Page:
Imagine a situation where you are a small business. You reach out to a mobile app service provider sharing how your business problem is about retention of customers and how you want an app to help you resolve it. Getting new customers is not a concern, but increasing the regularity with which earlier customers order is. So overall having a steady revenue stream is a challenge.
The service provider’s app has many features and some of those are aligned to your need – so the solution provided to you, seems to meet your needs and give you a bit more. But in reality, it dilutes your actual need – because instead of focusing on the core problem of retention (through engagement of existing customers), it clutters the minds with additional features which are more relevant to new customers, not existing ones.
What went wrong? The technology was perfectly fine. The problem that the small business had was clearly stated. The issue was that the fitment of needs to the solution was not made, and the solution was sold based only on technological features.
As an entrepreneur, your biggest role is to create a sense of trust in the service/product that is offered by your organization. The customers and potential customers need to know that there is value in what they are buying and that it is matched to their requirements.
In today’s world where new and enhanced technology is entering the marketplace each day, and there is so much to offer, where should the venture draw a line? Given that technology provides multiple features and convenience, should that be the core proposition that your business offers to a customer? Your core product is technology based so you may tend to position that as your core strength. But that is where the problem lies.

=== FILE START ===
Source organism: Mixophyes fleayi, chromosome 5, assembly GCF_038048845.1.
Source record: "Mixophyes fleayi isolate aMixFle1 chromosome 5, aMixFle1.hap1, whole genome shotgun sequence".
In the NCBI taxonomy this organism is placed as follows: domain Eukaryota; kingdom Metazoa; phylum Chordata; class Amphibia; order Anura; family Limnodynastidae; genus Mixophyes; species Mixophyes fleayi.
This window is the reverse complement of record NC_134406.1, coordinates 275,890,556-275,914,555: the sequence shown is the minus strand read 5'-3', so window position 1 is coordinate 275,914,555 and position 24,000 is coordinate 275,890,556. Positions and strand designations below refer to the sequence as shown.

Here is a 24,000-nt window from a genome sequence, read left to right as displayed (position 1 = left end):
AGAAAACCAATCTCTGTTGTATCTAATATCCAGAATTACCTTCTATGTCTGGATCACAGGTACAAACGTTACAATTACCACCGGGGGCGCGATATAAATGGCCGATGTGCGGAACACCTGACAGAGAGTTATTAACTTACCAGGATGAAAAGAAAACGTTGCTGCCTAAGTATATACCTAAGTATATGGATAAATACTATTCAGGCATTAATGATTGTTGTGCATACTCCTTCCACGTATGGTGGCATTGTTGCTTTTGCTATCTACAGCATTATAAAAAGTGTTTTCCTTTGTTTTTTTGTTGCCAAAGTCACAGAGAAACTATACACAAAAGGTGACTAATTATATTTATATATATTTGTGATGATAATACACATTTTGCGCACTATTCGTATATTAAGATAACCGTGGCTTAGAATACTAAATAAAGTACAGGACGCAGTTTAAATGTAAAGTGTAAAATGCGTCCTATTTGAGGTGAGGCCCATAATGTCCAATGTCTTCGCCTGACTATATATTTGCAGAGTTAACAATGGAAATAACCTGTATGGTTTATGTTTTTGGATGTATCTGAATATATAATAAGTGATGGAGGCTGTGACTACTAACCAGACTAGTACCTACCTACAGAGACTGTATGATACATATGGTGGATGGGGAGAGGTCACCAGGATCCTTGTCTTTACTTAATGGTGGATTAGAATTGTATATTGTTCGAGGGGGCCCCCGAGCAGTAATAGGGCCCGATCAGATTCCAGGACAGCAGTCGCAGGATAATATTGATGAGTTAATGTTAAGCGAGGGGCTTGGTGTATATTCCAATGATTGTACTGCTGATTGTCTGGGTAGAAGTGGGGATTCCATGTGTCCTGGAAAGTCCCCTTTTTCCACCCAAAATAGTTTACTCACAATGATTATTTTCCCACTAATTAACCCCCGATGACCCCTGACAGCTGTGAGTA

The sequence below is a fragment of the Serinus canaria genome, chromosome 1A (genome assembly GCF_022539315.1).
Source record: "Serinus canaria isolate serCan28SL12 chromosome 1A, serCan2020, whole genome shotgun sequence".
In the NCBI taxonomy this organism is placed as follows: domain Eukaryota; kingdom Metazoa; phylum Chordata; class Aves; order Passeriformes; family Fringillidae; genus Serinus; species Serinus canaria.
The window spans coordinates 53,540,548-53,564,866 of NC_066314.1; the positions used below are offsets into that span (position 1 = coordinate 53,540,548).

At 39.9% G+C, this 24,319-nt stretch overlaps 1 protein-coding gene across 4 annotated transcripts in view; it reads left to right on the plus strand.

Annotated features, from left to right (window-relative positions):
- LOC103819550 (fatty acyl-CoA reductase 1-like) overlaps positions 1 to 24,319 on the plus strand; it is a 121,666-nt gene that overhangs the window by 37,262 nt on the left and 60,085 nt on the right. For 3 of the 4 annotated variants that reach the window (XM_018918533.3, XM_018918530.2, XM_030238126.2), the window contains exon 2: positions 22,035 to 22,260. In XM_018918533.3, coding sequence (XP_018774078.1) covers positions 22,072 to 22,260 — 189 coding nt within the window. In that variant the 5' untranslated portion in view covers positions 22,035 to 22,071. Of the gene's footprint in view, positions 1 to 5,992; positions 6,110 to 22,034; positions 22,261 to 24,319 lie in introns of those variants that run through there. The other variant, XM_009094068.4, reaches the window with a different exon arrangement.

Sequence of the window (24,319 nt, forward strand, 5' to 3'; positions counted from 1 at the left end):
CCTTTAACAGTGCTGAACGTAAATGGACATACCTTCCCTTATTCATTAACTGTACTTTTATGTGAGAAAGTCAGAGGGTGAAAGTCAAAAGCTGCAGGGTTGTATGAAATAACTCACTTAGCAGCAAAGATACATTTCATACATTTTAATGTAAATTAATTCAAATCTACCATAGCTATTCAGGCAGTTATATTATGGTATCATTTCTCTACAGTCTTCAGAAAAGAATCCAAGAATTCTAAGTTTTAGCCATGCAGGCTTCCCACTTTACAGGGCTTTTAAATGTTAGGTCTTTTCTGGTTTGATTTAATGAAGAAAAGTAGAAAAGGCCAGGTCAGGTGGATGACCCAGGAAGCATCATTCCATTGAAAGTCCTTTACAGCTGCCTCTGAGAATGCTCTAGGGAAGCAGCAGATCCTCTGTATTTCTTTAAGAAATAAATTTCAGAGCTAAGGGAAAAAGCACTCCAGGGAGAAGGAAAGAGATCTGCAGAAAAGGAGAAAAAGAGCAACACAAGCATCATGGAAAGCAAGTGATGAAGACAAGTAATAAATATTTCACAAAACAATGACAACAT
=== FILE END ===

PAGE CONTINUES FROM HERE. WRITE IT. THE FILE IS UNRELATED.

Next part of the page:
Irrespective of how the world changes, the fundamental principles of customer service and solutions, remain the same. Customer needs should be the top priority and that is the base on which any solution should be designed. A lot of times, companies and their client managers tend to build the solution based on technology but forget to align it to the customer requirements in the best possible manner.
So understanding the problem and solving that, is the approach, not pitching the technology and its features, when a customer reaches out to you for a solution. The customer has 7 requirements, your technology addresses 10. Your focus should be on creating a solution based on those 7 so that there is a business impact for the customer, not to try and sell all 10 features.
Yet another mistake that we make is to become extremely technical when sharing a solution and its details with a customer. The customer does not always understand or want to know the exact intricacies of the technology.
So the best approach is to keep it simple – explain the value that it will create, the needs it will address in simple and easy to understand terms. The customer’s focus is on knowing how it will improve his or her business – so your solution should cover that element and connect the technological features to that parameter.
If you tend to get into complex terms or even general solutions, your customer is bound to lose interest. So the application of a certain offering to his or her business should be clear in your pitch.
As solution providers we always need to remember that communicating the “Why” you are offering a particular solution is far more important than the “What” you are offering, especially if the customer is a novice in terms of his or her understanding of technology platforms and applications.
About the Author: Amit Dua is the Co-Founder and CEO at Signity Solutions and ValueAppz"Solve the Problem, Not Necessarily Technology - KISS (Keep it Simple Stupid)",